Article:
Responding to pressure from an environmental investment group, Intel said it would include “corporate responsibility and sustainability performance” in the committee’s overall policy responsibility. The company’s charter now says it has a “fiduciary duty” to do so.
Intel had been pressured by a shareholder resolution from Harrington Investments. For the second year in a row, Harrington submitted a resolution to amend Intel’s bylaws to create a “Board Committee on Sustainability.”
At first, Intel opposed the resolution but after engaging in dialogue with Harrington, the computing giant agreed to change its corporate charter to require its Governance and Nominating Committee instead serve in that capacity.
Now the Governance and Nominating Committee will “review(s) and report(s) to the Board on a periodic basis with regards to matters of corporate responsibility and sustainability performance, including potential long and short term trends and impacts to our business of environmental, social and governance issues, including the company’s public reporting on these topics.”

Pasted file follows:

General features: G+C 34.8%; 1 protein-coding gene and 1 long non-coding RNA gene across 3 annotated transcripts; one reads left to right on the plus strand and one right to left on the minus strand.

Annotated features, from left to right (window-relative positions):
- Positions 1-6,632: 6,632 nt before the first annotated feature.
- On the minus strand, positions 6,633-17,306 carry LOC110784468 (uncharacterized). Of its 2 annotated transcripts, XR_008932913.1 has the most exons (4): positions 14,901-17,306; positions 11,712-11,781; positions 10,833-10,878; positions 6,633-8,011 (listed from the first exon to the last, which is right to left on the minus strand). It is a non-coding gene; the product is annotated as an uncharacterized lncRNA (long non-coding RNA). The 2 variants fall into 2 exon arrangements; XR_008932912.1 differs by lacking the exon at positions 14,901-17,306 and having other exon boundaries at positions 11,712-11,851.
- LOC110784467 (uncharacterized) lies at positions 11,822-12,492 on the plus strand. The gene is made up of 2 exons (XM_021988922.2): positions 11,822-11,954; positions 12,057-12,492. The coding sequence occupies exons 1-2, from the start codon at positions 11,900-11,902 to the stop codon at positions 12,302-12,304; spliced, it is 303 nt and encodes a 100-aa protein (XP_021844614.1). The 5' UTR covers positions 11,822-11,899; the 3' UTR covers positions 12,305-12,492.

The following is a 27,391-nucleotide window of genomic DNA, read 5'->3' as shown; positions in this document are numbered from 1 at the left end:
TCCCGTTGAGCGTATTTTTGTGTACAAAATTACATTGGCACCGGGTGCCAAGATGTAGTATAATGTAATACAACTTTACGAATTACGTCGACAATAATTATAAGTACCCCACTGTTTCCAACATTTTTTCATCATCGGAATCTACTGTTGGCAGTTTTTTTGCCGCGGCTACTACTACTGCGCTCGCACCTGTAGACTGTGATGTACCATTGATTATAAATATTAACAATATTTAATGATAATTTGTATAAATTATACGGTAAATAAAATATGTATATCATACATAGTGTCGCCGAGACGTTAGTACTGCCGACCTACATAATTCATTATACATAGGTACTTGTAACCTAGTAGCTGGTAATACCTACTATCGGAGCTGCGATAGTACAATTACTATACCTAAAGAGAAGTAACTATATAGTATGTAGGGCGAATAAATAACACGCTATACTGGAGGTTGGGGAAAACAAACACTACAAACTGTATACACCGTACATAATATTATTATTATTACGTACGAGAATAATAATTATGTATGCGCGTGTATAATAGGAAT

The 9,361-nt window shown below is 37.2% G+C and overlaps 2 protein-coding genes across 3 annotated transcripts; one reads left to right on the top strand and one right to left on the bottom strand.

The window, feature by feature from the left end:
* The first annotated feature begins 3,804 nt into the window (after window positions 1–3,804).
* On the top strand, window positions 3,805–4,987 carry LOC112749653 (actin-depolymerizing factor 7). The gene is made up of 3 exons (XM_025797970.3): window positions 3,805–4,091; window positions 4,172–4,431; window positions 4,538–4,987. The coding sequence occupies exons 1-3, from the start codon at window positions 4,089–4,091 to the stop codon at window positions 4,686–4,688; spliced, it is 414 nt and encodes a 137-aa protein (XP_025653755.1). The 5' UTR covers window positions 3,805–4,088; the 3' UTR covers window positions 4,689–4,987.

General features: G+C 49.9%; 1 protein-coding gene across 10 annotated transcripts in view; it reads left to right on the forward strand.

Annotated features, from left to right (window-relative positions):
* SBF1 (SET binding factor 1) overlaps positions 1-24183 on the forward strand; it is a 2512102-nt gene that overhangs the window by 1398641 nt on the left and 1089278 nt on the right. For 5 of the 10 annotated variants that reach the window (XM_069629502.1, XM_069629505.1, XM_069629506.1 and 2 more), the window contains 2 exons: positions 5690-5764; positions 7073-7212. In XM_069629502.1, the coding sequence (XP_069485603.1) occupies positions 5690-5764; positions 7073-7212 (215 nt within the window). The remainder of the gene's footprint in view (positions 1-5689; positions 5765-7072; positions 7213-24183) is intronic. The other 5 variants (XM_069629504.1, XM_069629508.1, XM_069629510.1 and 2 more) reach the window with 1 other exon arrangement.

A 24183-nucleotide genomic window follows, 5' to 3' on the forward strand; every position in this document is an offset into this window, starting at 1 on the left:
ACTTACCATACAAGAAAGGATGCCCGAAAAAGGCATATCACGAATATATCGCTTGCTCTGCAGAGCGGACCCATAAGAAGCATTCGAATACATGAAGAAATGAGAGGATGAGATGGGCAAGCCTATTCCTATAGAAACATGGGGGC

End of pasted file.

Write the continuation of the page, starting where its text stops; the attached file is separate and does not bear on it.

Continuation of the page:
Intel sought an outside legal opinion on Delaware Law, finding that directors have a fiduciary duty to address corporate responsibility and sustainability performance as specified in the committee charter.
“Intel has acknowledged in their committee charter, that directors must take into consideration corporate responsibility and sustainability performance, including long and short term trends and impacts on Intel’s business, as part of their fiduciary duty,” said John Harrington, President and CEO of Harrington.
Intel also had its outside legal counsel, Gibson, Dunn & Crutcher LLP, construct a legal opinion confirming that pursuant to Delaware law, corporate responsibility and sustainability reporting based upon the committee’s charter was part of the “fiduciary duty of company directors.”
After that, Harrington said it would withdraw its bylaw amendment resolution.
Earlier in March, it was revealed that U.S. investor groups have filed 95 global warming shareholder resolutions with public corporations, a 40 percent increase over last year.